Choosing 1 standard deviation is pretty arbitrary. It doesn’t matter at all when you’re using this approach to equal-vol weight different positions, as the “2” in a 2-standard deviation calculation would cancel out anyway. Regardless, I have chosen for myself a 1 standard deviation dollar move that I am comfortable with based on emotional trading experience. So I use this indicator to keep an eye on that so I know when to pare down or when I can load up.

Here’s the exported MultiCharts .NET code.

Interactive Brokers Order Types and Algo Overview (For Ordinary Folks)

I’m an Interactive Brokers (IB) client that has been placing orders in the typical way since starting with them because I did not know any better. Then I saw this page on their site and it broke my mind.

This entry is a summary of the order types and algos that IB supports, written with my own education in mind. I’m skipping all of the types and products that I consider exotic or for people with significantly more capital than me.

This is a very high-level overview to simply tell you a thing exists, and will not go in great depth.

First – How Do I Pay Commission In These Fancy Ways?

On mobile you’ll often have to use IBot. I’ve shied away from IBot the same way I shy away from chat bots on business websites, but this one is alright. You get an interactive menu form that you can quickly move through to do complex things. It’s not perfect: it wasn’t available to me today, because the servers were busy. It’s also not very smart, so I’ve been frustrated at times because it didn’t understand me.

On desktop you can find all of these in the Trader Workstation platform in an order ticket window in the same dropdown where you’d find LMT or MKT. If you don’t find it there, it’s probably a fancybeast that has its own window. There’s also IBot on TWS.

Accumulate Distribute

This is a monster of a algo that is primarily designed for filling large orders without spooking the market. I was thinking of using it to get an average price over a given period of time so it really caught my eye and started this investigation but it turns out they have a simpler algo for that!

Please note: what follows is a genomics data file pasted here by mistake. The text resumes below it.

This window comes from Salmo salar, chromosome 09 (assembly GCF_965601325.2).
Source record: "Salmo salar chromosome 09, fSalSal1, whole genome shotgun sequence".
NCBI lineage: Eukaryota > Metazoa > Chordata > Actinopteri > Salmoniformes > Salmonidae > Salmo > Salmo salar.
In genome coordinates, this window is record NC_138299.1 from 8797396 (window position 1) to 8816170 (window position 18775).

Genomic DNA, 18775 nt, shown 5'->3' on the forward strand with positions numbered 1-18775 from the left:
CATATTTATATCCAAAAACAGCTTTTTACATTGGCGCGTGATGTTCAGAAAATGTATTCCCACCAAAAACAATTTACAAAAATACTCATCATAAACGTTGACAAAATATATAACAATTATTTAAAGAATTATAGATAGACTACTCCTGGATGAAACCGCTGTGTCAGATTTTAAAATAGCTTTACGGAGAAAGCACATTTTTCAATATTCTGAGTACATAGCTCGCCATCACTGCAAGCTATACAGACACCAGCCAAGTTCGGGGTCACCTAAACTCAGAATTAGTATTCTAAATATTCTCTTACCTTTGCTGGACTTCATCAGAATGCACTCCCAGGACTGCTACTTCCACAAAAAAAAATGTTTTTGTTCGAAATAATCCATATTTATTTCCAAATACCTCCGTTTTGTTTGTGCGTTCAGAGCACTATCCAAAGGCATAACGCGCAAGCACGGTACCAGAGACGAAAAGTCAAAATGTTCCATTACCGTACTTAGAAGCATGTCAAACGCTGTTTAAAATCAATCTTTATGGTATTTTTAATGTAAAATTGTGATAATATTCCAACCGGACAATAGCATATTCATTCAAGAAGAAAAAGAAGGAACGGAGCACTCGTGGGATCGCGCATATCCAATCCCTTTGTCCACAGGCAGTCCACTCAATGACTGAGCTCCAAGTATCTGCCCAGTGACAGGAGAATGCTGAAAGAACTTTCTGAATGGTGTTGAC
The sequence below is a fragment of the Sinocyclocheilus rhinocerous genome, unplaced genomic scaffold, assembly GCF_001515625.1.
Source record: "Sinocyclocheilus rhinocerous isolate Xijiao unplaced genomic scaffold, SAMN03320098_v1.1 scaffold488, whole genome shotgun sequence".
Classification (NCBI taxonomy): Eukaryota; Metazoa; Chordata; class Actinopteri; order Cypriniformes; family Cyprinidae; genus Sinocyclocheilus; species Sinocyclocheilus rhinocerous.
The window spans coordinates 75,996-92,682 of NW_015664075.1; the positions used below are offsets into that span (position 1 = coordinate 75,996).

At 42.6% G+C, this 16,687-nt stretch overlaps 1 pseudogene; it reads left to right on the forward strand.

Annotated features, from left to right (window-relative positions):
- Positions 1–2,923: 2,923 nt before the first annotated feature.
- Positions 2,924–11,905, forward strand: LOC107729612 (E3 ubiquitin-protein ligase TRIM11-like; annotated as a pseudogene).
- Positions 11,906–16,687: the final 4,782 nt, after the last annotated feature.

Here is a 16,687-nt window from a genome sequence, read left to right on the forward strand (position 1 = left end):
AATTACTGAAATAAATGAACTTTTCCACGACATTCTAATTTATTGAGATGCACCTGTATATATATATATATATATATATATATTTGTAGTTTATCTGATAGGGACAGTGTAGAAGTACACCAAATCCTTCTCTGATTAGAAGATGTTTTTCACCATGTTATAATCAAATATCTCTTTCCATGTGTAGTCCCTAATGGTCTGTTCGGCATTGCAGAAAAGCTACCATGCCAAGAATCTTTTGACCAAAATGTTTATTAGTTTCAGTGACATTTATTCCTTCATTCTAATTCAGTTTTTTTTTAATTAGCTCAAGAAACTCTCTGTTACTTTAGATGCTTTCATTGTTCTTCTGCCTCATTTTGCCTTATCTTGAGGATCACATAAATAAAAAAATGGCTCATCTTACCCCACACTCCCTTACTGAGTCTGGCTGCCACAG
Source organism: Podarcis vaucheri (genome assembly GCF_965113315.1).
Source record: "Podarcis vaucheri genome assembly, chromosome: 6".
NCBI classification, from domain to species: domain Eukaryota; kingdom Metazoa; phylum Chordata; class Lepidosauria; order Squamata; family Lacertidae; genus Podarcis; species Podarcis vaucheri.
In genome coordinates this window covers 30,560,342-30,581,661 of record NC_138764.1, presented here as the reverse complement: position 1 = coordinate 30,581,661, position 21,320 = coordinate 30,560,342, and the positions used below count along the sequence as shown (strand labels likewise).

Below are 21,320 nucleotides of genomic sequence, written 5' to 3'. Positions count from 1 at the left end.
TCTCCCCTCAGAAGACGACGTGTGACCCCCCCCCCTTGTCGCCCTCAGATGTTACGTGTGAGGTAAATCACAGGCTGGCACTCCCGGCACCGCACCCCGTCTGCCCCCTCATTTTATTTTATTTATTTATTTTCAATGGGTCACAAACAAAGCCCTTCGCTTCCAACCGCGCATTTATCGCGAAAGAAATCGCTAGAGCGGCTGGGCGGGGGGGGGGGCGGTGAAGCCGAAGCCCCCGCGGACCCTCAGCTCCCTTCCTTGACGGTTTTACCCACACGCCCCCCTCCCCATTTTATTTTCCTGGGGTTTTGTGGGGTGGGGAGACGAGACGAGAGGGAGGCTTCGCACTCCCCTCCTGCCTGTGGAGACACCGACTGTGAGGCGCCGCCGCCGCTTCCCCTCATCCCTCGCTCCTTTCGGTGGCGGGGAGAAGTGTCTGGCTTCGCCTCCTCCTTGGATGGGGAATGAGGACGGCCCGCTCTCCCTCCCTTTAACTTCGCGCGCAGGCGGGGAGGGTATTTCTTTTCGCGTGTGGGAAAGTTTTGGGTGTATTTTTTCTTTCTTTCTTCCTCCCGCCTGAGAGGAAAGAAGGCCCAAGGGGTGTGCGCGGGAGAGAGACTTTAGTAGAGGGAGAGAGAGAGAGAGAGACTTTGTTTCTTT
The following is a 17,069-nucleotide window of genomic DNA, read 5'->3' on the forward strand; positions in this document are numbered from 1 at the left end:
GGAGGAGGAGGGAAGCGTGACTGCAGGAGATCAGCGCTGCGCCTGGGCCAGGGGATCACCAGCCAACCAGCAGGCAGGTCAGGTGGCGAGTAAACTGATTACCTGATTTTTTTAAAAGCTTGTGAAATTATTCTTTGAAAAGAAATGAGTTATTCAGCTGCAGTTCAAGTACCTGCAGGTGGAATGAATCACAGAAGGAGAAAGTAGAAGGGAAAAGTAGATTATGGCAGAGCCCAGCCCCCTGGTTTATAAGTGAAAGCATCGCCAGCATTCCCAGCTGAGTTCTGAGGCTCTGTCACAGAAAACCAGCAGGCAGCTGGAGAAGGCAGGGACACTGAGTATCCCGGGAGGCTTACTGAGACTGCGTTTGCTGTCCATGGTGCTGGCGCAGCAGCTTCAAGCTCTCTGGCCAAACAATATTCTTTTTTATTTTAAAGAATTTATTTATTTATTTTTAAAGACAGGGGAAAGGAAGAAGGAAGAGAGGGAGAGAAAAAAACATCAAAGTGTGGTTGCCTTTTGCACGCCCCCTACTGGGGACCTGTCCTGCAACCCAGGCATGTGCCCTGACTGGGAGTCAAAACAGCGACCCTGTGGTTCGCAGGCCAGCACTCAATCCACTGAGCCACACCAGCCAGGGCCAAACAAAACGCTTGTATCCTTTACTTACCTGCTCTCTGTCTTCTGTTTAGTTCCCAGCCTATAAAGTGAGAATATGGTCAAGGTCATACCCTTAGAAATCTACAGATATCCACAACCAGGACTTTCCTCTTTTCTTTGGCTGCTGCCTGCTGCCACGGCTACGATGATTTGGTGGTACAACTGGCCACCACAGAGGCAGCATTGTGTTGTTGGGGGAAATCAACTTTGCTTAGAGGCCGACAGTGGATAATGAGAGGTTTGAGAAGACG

This order spreads out a total order size into chunks filled across time, getting you an average price over that period of time. I want this often! Having it dutifully executing the full order according to your specifications takes the emotion out of your fills, and I like that.

Adaptive Algo

This algo attempts to trade within the spread of a security to get fills at better prices, and should be most helpful when the spread is wide. It will scan the bid/ask as the patience level you specify to try and get you the best fill. There is a risk that the market will move away from you while it waits. IB claims that using this leads to better fill prices.


Good til date/time and good after date/time. Exactly what they sound like.


A limit order that left incompletely filled at the end of the trading session will be automatically converted into a Market-On-Close order ensuring a complete fill.

Box Top

A market order that if partially filled becomes a limit order at the filled price. This avoids eating through a couple good prices and filling the stink ones behind it.